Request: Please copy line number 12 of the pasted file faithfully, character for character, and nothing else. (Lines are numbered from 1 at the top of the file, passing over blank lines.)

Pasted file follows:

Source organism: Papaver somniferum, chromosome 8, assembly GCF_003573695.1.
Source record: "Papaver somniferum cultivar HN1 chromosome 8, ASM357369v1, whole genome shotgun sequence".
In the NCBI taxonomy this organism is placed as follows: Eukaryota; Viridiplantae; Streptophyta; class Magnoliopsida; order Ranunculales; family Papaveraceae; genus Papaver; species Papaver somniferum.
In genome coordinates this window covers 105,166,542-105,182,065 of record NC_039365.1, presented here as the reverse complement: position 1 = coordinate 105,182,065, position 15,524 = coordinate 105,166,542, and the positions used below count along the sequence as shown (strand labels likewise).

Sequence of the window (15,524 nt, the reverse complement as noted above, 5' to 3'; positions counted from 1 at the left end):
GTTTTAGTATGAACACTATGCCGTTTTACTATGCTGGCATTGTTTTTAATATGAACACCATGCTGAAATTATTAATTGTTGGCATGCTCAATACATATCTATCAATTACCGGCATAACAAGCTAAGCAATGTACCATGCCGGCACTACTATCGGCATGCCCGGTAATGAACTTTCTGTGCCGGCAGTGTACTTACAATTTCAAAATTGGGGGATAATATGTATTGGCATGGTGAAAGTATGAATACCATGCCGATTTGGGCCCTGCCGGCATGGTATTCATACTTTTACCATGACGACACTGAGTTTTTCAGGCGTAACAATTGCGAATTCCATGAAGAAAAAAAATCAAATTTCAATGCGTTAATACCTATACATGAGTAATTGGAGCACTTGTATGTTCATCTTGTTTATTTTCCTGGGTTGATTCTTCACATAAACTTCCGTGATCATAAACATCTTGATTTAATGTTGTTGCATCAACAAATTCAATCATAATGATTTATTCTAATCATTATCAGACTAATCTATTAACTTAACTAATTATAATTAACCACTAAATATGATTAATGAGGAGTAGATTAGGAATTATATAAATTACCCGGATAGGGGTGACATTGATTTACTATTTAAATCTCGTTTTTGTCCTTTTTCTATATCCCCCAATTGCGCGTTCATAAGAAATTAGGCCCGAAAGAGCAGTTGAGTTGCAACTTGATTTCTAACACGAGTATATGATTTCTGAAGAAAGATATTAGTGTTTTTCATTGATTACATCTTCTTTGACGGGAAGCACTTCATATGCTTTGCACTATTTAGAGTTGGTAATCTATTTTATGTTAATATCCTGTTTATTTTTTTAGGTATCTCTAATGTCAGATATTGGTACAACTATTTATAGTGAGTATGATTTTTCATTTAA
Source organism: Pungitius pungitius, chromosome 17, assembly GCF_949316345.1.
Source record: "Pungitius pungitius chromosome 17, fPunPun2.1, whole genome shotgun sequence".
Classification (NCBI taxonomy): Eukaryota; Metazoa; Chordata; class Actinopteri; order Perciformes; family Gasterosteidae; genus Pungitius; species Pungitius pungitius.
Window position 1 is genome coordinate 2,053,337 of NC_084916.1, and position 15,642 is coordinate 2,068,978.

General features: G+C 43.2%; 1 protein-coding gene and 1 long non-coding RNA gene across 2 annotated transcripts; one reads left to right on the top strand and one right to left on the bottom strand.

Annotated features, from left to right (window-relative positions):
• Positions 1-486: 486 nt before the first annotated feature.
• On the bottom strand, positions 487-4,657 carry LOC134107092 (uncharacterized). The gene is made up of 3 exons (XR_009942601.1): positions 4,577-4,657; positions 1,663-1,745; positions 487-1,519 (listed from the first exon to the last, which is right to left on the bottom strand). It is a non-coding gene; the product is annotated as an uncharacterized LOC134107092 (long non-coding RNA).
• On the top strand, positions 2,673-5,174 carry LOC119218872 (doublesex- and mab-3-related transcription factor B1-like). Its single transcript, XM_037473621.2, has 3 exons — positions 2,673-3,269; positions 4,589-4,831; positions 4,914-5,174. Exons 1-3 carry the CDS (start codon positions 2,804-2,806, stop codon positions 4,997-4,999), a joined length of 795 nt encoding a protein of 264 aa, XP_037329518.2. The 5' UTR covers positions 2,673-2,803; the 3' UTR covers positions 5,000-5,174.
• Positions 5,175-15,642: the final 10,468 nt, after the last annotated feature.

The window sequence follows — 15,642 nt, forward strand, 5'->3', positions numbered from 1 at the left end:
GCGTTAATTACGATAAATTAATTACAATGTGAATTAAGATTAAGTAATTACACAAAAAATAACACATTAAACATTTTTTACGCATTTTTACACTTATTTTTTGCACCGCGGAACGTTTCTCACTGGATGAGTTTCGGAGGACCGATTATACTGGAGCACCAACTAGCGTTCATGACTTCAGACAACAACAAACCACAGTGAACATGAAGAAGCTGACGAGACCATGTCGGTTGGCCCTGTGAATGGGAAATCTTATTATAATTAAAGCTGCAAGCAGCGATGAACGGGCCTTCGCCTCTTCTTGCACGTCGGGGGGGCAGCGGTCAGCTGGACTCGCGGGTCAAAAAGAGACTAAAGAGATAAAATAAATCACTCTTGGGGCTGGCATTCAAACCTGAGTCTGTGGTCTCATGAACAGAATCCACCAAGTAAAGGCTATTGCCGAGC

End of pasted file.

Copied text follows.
Annotated features, from left to right (window-relative positions):